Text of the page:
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DIARY OF A CITY GUARD – PART 4

It’s 2.45am, and my alarm is going off. I would say I’ve been rudely awakened, but alas that is not the case. I’ve been lying awake for the last half an hour. The problem with having to wake up at stupid o’clock is that I always end up waking repeatedly in the preceding hours, terrified that I failed to set the alarm correctly and have thus overslept. Despite the fact that this hasn’t happened to me for decades, I still live in perpetual fear of it. My call time – the time I need to be on set – is 5.30am, and the film studios are in Kumeū, a small township of a few thousand people to the north-west of Auckland at the end of State Highway 16.

Kumeu, where the magic happens.

It’s not yet been swallowed up by the sprawling urban monster that is Auckland, but it’s only a matter of time. For now, it’s still just about holding its own, home to a few thousand people and nearly as many wineries. The township itself is rather innocuous, but the countryside it’s nestles in is entirely beautiful, which is par for the course in New Zealand, although you wouldn’t know it at 5.30am. I don’t mean to go all Bill Bryson here, but I just looked up Kumeū on Wikipedia and I note that it was settled by immigrants after the First World War from the Dalmatian coast of Croatia, many of whom were traditional winegrowing families; and the name itself means “pull breast”, referring to a woman warrior who pulled at her breast when calling her soldiers to avenge an insult. Don’t worry, there’s not going to be a test on this stuff later.

Kumeū is 168km from my house, or just over 100 miles in old money, so I need to allow a good two hours for the drive. The only good thing about the early call time is that it means I’m not going to get stuck in traffic. Once I’ve got past Hamilton it’s freeway all the way, and my only concerns are police speed checks and accidents. New Zealand seems to have an inordinately high rate of traffic accidents, and I once spent five hours getting to Auckland as I dealt with the delays cause by not one, not two, but three accidents on route. Naturally I leave a little late because I’m paralysed with fear that I’ve forgotten something important and have to keep checking and re-checking my bag. What do I need anyway? I have absolutely no idea.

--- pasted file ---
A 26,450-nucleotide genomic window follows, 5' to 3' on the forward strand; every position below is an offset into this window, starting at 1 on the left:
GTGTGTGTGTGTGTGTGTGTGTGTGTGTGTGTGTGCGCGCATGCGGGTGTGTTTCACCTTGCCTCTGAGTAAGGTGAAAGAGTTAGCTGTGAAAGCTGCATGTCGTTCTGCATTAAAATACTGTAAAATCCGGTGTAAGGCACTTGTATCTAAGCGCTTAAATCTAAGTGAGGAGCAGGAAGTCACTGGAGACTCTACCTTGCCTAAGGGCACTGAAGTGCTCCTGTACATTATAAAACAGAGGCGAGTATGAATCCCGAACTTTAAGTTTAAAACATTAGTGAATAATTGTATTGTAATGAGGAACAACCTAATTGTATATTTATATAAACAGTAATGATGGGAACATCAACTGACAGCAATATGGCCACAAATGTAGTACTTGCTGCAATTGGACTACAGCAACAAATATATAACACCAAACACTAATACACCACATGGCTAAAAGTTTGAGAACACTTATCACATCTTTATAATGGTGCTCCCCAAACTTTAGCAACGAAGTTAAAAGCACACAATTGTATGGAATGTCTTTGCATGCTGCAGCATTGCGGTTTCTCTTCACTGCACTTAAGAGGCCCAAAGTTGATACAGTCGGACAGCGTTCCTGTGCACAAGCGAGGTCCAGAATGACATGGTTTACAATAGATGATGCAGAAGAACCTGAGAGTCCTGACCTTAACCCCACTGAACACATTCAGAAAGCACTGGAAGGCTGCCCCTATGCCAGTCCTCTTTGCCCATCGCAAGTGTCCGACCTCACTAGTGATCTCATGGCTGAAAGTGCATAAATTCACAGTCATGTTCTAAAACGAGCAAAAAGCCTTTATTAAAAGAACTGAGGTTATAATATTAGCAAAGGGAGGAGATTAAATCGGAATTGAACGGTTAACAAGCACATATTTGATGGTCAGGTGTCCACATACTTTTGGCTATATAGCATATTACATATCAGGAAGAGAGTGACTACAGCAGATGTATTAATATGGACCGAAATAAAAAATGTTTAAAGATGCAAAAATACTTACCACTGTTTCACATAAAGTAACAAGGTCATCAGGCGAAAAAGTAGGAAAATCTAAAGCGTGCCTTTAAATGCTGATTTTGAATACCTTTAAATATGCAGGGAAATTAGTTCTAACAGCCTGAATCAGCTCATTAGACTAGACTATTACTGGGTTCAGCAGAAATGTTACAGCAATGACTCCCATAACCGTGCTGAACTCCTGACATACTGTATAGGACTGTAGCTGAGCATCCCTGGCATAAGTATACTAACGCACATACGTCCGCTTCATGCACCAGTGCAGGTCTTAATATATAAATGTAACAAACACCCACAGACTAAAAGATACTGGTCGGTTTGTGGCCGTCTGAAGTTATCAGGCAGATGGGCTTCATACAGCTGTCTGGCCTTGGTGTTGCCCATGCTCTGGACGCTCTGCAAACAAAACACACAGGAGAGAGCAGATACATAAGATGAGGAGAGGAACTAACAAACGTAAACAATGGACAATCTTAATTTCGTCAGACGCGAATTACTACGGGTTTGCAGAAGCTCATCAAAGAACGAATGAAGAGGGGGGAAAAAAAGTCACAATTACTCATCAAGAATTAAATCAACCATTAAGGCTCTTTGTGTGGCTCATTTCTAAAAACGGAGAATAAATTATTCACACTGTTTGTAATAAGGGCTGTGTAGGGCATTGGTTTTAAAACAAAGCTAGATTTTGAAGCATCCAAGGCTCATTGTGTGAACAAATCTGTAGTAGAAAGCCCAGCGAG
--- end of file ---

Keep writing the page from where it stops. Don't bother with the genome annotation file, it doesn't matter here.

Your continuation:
I feel terribly guilty as I start up the car just after 3.30am, as the area in which I live is so quiet between about 7pm and 5am that you could hear a pin drop. Luckily the last person to drive the car was the wife, who it transpires had been listening to industrial metal-heads Ministry at full blast on her last trip, and as soon as I turn the key Al Jourgenson’s dulcet tones scream out at me at as I desperately fumble with the stereo to try and turn the volume down as quickly as possible. This sort of thing has happened far too many times to be a coincidence – the wife claims it’s an accident but I rather suspect it’s a premeditated trap.

I tend to listen to podcasts rather than music if I’m driving solo for any sort of distance these days, and fittingly enough I’m currently working my way through well over two hundred episodes of The Prancing Pony Podcast, which is two blokes – Alan and Shawn – of roughly my own vintage taking a slow (is there any other way?), compelling and often amusing stroll through the works of Tolkien. Had they been in New Zealand I’m pretty sure they’d have also been prime candidates to join up with the guards. Alan and Shawn become regular companions for me on my trips to and from set over the next few months, making the drive something to look forward to, rather than dread.

Alan & Shawn from The Prancing Pony Podcast – both would have walked straight into the city guard unit and fitted in seamlessly. The dude in the background is absolutely not guard material. Sorry mate.